Question: I am a senior associate (9 years) at BigLaw, predominantly in M&A and cross-border transactions. The lowdown is, I am fairly successful, hailing from a family of lawyers. I graduated from an Ivy League college, made Law Review, declined an offer from the firm where my family holds the reigns, and secured a position at this firm on my own steam.
Today I am second in command to the partner in charge of the department. Our clients respect me, compliments me when they are teleconferencing with other partners, and I bill like crazy, meeting my targets, if not exceeding them.
The gist of it all is that I know the law and I know my (our) clients. But I am not liked by my colleagues or staff.
I do not fraternize with my colleagues. I am done with the bullshit socializing with colleagues—just because it is expected from me. Everything about working in BigLaw is fake, except the law and the clients. I have friends outside the firm. Allowing the people at the firm into my personal life will only give them more gossip material.
As to my staff, I am running a rather tight ship, that with the partner always traveling or consulting. I am lenient, but I do not ask twice and I do not suffer a fool. Yet, my staff is forever running to HR with complaints, and then I have firm management coming down on me. Speaking of which: our practice manager and I do not see eye to eye. He is a bully who thinks of himself as the Holy See. A while back our overstaffed and overpaid marketing house asked me to run with a social media initiative. I said no (for simple reasons—I suffered a conflict of interest. The related social media platform is a client and secondly I did not see myself doing something that the marketing outfit can do.)
Suddenly, apart from being the most marketable person in this firm (did I mention I played varsity and can double as an Abercrombie model?) and being the most published senior associate, now I am not a ball player anymore, according to the powers that be.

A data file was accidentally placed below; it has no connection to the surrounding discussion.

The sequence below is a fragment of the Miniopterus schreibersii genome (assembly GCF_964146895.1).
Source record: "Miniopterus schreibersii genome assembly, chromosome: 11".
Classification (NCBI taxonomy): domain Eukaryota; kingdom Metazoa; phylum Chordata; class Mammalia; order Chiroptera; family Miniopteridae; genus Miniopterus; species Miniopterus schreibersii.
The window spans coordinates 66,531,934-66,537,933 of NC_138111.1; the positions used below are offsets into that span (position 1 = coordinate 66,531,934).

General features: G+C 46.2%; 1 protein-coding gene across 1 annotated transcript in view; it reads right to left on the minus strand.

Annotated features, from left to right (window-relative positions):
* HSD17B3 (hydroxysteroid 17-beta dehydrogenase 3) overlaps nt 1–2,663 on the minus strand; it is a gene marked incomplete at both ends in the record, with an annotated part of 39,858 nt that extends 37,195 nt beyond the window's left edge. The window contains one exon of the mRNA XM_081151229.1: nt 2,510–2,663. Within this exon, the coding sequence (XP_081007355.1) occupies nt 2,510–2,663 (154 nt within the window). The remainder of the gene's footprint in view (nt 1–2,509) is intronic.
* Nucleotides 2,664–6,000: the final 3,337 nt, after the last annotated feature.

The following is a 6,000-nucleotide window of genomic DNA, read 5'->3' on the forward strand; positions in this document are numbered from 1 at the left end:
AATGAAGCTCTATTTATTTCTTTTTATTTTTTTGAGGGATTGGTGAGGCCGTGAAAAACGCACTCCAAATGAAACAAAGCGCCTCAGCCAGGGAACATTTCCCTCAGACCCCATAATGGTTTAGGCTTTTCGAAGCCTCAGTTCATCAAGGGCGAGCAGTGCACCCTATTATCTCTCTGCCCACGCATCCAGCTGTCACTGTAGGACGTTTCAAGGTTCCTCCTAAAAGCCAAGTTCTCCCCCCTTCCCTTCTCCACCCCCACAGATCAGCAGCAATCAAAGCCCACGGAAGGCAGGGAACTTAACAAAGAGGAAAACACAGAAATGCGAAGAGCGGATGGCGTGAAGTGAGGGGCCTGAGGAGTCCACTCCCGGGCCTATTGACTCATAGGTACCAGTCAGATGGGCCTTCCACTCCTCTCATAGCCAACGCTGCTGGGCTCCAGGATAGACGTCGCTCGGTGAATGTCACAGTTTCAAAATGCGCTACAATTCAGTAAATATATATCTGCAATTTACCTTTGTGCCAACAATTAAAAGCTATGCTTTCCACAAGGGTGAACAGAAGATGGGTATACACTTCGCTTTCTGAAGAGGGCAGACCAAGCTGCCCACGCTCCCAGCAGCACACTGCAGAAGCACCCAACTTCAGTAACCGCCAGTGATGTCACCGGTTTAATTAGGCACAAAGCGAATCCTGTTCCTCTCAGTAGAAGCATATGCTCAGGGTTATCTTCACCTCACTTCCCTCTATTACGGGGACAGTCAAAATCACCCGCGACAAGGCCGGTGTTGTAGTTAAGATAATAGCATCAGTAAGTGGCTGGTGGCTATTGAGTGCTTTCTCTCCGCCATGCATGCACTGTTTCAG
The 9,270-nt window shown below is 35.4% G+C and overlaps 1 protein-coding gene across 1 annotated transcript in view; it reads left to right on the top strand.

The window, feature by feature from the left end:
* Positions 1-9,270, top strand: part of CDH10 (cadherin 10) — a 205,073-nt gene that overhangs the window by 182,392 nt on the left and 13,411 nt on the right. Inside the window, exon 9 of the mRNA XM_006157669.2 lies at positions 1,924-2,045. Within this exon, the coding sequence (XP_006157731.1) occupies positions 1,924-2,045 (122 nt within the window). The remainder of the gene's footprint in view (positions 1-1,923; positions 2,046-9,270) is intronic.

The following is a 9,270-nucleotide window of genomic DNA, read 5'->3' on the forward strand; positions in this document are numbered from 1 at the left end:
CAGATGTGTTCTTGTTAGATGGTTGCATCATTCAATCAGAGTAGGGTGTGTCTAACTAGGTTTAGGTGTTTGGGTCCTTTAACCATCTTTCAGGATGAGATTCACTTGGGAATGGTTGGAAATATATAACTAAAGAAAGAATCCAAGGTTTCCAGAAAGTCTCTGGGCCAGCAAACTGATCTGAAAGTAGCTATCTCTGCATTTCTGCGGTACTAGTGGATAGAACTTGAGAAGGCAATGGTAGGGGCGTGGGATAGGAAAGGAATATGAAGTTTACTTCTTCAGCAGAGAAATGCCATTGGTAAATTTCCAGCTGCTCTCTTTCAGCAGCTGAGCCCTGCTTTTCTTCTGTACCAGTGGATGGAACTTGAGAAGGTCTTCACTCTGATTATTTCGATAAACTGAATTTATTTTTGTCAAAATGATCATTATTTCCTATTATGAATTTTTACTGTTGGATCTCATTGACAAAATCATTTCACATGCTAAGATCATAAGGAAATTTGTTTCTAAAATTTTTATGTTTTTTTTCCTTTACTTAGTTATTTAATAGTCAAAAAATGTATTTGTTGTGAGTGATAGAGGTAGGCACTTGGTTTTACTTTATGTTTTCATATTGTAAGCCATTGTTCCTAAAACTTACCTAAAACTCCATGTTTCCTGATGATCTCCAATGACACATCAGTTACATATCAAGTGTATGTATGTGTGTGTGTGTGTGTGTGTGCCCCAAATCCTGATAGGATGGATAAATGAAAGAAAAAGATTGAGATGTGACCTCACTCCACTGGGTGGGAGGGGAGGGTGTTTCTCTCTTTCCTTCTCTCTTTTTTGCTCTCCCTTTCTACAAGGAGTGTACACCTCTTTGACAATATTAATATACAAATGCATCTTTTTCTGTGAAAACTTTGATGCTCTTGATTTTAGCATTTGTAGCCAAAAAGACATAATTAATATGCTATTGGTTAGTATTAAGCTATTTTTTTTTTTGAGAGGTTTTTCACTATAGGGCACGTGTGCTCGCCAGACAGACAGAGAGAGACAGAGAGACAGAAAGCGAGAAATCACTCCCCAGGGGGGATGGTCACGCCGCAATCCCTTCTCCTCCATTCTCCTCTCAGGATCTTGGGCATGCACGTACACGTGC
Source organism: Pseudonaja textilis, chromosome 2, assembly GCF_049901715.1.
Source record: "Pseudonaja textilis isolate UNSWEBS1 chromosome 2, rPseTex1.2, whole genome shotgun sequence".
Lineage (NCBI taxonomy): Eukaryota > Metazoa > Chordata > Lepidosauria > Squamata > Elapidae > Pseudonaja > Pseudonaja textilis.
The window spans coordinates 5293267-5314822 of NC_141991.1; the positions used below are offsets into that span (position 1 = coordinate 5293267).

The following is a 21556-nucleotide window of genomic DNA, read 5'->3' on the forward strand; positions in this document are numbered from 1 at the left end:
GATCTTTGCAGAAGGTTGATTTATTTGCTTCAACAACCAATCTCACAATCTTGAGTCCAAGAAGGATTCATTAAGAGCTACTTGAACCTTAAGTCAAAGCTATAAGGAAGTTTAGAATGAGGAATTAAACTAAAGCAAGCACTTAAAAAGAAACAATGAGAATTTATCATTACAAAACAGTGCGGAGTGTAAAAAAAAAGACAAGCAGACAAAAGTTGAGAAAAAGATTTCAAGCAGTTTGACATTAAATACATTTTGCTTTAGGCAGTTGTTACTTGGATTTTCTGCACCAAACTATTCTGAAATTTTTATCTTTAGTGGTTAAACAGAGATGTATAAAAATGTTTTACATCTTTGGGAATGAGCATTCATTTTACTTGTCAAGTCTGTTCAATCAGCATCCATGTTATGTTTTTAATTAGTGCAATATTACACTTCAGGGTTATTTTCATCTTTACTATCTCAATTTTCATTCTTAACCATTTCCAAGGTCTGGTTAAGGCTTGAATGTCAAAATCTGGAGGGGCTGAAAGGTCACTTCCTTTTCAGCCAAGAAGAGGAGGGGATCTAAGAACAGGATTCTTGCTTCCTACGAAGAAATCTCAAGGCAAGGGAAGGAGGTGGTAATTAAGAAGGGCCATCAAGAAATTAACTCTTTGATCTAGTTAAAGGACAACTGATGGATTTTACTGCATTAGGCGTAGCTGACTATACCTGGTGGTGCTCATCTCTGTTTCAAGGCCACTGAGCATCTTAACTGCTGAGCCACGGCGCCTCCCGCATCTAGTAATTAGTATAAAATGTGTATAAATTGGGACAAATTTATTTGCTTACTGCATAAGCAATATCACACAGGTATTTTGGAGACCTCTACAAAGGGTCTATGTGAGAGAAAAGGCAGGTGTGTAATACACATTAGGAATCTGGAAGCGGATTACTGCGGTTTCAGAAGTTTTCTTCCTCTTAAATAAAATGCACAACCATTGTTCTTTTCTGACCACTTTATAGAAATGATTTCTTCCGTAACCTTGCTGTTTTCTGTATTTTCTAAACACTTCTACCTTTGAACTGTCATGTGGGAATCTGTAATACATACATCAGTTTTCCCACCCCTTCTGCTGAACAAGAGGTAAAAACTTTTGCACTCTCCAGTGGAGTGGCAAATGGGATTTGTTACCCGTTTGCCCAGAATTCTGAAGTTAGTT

Not a ball player and not nice to my staff and “isolated” because I do not drink with my fat ass colleagues who are incapable of getting their heads out of unspeakable orifices of third parties who may or may not promote them.
So my question: am I too much of an individual for BigLaw? I am not going to make partner here, am I? So I am thinking of canning it, taking a few clients with me, and joining the BigLaw outfit where the dad and granddad are at.
So much for making it on my own steam.
Answer: I like this letter. First, it has a slight element of bullshit to it. Former varsity Ivy Leaguer who can double as an Abercrombie model, made law review, publishes more than any other senior associate, exceeds billing targets, and has a dad and grandpa in the business. Yet won’t make partner because he’s kind of strict, mean even. Really?
But I digress. Are you too much of an individual for big law? Who’s to say? Law is made up of highly successful megalomaniacs like you. And I mean that in a mostly good way. It’s part of the territory, what makes some good lawyers great. But typically a great lawyer has a sense of humor or can be appropriately self-deprecating, or can see that his or her success depends a great deal on the success of those under and around them. Basically, they have all the accomplishments you list but also command a fuller package that includes empathy, humor, and kindness, three things that are vastly underrated by the profession. Remember, we’re not talking war generals or commanders or assassins here—we’re talking lawyers, well-rounded great lawyers.
So, should you join pop in the other big law outfit? Probably. You proved your point—if that’s what it was about—that you can make it on your own steam, unless “making it” on your own steam also means becoming an embittered asshat partner. Which gets me to a critical unlisted question: what makes you happy?
Honestly, ask and answer that question. I presume you are at least in your mid-thirties, maybe a bit older, with thirty or more years ahead of you. Do you really want to be hanging out at a place for the next three decades with—in your words—“fat ass colleagues who are incapable of getting their heads out of unspeakable orifices of third parties.” Probably not. At least not without changing.
Jump ship. But do it only if it will make you happy and the other place is a good fit. Or if practicing with grandpa will, at least, make you a little less wound up. In the end you can certainly continue to be the awesome Ivy League law review Abercrombie billing machine. But that doesn’t mean you won’t ultimately become “that asshole partner” we all despise. No one needs that, even you.